What cultural or regional factors affect the treatment of these conditions?

Cervical cancer is caused by a sexually transmitted infection called human papillomavirus (HPV), which can often occur alongside an HIV infection. As a result, cervical cancer is the leading cause of cancer death among African women in areas of high HIV prevalence. Cervical cancer is also more prevalent in Africa than in the United States due to the lack of early-detection screening programs. The other conditions treated by a total abdominal hysterectomy are not necessarily more common in Africa.

  • Process
  • Impact on patient's life
  • Risks and side-effects
  • Accessibility
  • Alternatives

What does the treatment process look like?

The patient first reports for laboratory testing. The following day, the patient undergoes surgery. After the operation, the patient stays in the hospital ward for three to four days, during which time she is continually monitored. The surgery is considered successful if the wound heals without infection, bleeding, or fever, and if the patient no longer experiences urinary dysfunction.

What is the impact of this treatment on the patient’s life?

In the case of uterine fibroids or early-stage cancer, a total abdominal hysterectomy is curative.

What potential side effects or risks come with this treatment?

If performed early enough, this surgery is low-risk and curative, with few side effects.

How accessible is treatment in the area? What is the typical journey like for a patient to receive care?

This surgery is available, but many patients cannot afford it. Many women are screened for cervical cancer with a low-cost alternative to a pap smear. This is common in HIV treatment programs. If necessary, the woman is referred for surgery, which she often cannot afford.

What are the alternatives to this treatment?

If cervical cancer is caught early enough, some minor procedures can solve the problem. Women with fibroids who still wish to have children may opt to undergo a surgery that only removes the fibroids, which is called a myomectomy.

Meet another patient you can support

100% of your donation funds life-changing surgery.


Kidus is a five-month-old baby from Ethiopia who is his parents' first child. Some of his favorite activities include breast feeding and playing with his mother. His parents are both students and farmers. They earn their income by selling fruits from their farm; however, the weather in their area is very sunny and their land is dry, which makes their harvest limited. Kidus was born with an anorectal malformation, a congenital condition that leads to a complete or partial intestinal blockage. He needs to undergo a series of procedures to eliminate bowel dysfunction. Kidus recently underwent a colostomy, an intestinal procedure that inserts a colostomy bag. His parents share that paying for this surgery was very difficult. They had to borrow the money from individual loaners, and it has been difficult for them to repay it. In the middle of these challenging times, they heard about our medical partner, African Mission Healthcare Foundation, and their care center, BethanyKids Myungsung Christian Medical Centre. Kidus's parents decided to seek financial assistance so he could complete the series of surgeries he needs. Kidus is now scheduled to undergo surgery to correct his condition on August 17th. Our medical partner is requesting $1,500 to cover the total cost of Kidus's procedure and care. After his recovery, Kidus will no longer experience bowel dysfunction and will be able to live more comfortably and confidently. Kidus's dad says, “We were happy that we got this opportunity. We hope that our child will get the treatment and make stool just like other people.”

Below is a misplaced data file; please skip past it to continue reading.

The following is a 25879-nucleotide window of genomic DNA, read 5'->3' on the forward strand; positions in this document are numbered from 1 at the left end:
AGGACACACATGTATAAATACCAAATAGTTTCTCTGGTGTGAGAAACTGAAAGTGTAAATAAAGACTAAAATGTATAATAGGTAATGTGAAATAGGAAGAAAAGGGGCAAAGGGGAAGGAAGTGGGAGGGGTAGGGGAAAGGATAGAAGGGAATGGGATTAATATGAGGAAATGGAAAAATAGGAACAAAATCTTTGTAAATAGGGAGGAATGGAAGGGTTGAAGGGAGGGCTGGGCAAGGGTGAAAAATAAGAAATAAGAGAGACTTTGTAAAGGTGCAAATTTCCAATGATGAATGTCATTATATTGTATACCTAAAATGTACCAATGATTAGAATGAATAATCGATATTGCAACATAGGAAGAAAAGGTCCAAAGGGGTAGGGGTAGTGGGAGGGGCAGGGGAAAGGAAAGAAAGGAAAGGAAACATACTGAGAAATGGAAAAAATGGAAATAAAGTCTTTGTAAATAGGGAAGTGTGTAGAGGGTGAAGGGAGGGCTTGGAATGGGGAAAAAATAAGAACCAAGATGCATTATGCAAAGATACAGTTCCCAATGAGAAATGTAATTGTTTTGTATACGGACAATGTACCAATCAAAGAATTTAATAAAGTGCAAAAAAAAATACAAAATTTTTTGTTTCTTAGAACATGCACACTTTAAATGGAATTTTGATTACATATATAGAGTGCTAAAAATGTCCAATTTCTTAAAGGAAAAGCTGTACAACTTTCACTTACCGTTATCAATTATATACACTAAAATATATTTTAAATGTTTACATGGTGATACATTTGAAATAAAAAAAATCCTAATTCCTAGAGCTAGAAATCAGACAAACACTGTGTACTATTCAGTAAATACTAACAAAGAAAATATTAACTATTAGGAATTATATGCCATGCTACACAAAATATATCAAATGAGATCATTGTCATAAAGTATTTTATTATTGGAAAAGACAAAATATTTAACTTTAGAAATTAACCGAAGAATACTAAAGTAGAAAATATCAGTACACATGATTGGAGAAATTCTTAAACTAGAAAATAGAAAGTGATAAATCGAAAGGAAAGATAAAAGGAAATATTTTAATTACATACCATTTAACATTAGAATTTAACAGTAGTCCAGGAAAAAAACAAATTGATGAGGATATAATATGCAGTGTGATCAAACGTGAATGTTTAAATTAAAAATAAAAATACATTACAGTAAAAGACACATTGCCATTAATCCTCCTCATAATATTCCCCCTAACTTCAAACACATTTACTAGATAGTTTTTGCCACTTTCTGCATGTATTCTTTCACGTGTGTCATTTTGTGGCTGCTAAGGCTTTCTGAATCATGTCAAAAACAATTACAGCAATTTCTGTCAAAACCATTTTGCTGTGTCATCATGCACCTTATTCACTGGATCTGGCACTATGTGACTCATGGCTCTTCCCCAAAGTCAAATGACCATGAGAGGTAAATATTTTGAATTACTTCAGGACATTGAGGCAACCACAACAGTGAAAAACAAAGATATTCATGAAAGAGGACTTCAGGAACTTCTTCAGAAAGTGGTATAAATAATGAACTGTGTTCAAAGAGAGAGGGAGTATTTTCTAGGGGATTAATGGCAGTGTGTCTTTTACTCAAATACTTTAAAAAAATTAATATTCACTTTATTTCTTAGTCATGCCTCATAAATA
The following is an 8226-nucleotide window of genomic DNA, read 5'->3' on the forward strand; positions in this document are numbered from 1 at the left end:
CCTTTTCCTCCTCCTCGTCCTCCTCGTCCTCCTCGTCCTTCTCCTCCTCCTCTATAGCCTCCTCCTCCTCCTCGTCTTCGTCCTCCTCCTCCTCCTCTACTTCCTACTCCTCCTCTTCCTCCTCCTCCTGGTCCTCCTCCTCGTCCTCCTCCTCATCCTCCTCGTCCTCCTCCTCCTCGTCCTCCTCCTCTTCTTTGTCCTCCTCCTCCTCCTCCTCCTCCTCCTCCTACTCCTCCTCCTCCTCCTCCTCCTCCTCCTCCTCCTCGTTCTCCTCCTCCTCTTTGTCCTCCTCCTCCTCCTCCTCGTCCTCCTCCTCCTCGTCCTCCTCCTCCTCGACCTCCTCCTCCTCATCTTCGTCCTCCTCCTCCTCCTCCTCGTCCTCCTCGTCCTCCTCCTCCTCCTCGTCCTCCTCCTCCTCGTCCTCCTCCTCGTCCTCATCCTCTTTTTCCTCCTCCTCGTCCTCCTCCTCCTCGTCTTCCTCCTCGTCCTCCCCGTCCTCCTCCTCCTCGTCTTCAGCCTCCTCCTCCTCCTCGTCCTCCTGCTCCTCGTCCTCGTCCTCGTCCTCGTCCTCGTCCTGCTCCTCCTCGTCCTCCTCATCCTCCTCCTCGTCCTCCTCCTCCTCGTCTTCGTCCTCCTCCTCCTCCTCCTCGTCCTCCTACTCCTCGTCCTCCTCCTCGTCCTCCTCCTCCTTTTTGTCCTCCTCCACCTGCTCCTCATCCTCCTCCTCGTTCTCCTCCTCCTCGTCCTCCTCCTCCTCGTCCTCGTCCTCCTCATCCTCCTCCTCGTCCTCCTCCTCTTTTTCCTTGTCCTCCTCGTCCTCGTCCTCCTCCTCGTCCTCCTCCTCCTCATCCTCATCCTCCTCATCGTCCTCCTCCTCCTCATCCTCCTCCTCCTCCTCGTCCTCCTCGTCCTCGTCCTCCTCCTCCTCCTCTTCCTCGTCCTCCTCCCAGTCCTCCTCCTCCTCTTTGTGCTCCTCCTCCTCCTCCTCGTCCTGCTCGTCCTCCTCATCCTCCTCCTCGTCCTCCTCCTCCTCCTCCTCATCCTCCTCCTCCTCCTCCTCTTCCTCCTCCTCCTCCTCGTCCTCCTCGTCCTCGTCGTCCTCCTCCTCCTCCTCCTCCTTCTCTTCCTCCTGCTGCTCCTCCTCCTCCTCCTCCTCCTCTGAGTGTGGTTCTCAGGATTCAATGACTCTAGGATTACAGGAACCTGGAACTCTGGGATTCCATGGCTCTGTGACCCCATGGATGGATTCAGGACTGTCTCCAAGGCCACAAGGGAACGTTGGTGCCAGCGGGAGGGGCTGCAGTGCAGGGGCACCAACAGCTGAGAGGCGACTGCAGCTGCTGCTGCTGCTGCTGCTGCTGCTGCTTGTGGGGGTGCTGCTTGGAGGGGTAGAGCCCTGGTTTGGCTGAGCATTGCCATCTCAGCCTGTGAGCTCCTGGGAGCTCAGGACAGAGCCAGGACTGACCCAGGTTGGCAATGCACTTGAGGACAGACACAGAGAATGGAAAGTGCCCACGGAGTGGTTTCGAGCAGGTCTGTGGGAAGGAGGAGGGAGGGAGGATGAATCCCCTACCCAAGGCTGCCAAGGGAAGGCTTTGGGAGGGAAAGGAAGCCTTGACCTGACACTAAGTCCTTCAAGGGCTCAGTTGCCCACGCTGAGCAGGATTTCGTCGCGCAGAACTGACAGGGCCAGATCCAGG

78% funded

$329to go

Meet another patient you can support

100% of your donation funds life-changing surgery.